Russia's revolution is not over

The 'who lost Russia' debate misses what a majority of the 'lost' are doing

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The "who lost Russia" debate reveals more about US electoral politics than it does about Russian realities. Russia is midstream in a social revolution. In only a few short years, the borders of the state, the nature of the economic system, and the organization of the polity have undergone fundamental, simultaneous change. Our current focus on Russian corruption obscures our understanding of this triple transition.

To be sure, Russians have endured an economic depression of unprecedented length and depth. Likewise, crime and corruption have flourished in post-Communist Russia. We should have a real debate about the causes of these negative developments in our search for solutions. Yet, corruption and economic hardship aren't the only outcomes of the transition.

Russian reformers achieved their greatest success when they destroyed the Soviet empire and the Communist dictatorship that held it in place. This is taken for granted today, but 10 years ago, the fate of the USSR was uncertain. Remarkably, only seven years since the Soviet collapse, no major political force in Russia today advocates re-creating the Soviet empire through military means.

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This outcome seems so permanent now that it gets virtually no mention in the "who lost Russia" debate.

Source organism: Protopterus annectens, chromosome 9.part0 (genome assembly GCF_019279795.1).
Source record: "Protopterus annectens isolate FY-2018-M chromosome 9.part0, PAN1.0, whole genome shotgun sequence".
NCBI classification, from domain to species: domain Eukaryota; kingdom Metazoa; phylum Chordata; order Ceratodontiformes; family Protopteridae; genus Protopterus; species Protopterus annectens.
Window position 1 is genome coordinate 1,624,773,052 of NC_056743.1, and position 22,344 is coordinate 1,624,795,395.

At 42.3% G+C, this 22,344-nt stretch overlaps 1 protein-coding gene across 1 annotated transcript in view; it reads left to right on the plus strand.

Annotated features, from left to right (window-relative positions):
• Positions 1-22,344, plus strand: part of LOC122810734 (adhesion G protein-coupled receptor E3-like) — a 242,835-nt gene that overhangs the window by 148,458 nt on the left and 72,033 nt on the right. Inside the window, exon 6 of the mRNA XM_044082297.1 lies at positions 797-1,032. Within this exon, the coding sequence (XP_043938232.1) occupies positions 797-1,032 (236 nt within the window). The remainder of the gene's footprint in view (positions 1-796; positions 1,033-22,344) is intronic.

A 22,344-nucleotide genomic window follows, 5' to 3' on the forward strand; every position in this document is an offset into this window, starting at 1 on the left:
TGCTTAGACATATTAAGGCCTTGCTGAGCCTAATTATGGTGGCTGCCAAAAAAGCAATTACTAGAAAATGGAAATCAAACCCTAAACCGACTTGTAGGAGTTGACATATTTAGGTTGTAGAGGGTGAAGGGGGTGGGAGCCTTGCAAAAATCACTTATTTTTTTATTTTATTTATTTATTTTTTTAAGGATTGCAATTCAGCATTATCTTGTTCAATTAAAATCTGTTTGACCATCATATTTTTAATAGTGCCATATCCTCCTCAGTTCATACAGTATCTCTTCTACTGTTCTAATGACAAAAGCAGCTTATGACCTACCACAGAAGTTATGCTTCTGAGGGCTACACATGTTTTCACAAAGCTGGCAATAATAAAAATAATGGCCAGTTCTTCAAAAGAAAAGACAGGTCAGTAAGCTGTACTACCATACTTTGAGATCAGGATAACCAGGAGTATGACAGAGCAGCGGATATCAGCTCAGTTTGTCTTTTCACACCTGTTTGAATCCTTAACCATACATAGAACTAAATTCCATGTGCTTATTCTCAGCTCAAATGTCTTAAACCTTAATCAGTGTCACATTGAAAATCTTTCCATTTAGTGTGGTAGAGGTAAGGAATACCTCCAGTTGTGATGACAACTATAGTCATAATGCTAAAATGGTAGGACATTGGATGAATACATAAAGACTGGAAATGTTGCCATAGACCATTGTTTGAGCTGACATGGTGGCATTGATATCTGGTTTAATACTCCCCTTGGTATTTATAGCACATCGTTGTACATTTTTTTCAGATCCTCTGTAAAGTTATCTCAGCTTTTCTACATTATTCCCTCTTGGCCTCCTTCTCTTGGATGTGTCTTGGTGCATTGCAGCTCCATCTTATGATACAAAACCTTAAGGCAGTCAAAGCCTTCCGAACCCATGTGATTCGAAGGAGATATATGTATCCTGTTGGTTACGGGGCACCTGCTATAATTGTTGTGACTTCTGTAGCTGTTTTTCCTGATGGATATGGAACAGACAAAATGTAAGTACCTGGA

A second achievement of Russia's transition also rarely mentioned in the Western press is democracy. Analysts frequently declare that market democracy in Russia has failed, and their discussion focuses almost exclusively on economic setbacks.

Russia's transition to democracy has been protracted, violent, and incomplete. Its political system still lacks many features of a liberal democracy. Superpresidentialism, a poorly organized civil society, an ineffective state, a slowly developing commitment to the rule of law, and a weakly institutionalized party system are serious flaws in the new democratic polity. But the political system does meet the standard definition of an electoral democracy - a system in which competitive elections are the only legitimate means of assuming political power.

In the December 1993 national referendum, Rus-sian citizens ratified a new Constitution. Though this vote was probably falsified, all major political actors in Russia nonetheless recognized the results, believing that some rules were better than no rules at all.

Since 1993, all major political actors have continued to abide by the new Constitution. Likewise, all political individuals and organizations of consequence participated in the 1993 and 1995 parliamentary elections, the 1996 presidential election, and dozens of regional elections that have occurred since 1996. Shortly after the presidential vote, Communist leaders complained - with just cause - that President Boris Yeltsin had violated campaign-spending limits. But neither Communist Party candidate Gennady Zyuganov nor anyone else officially protested or rejected the results.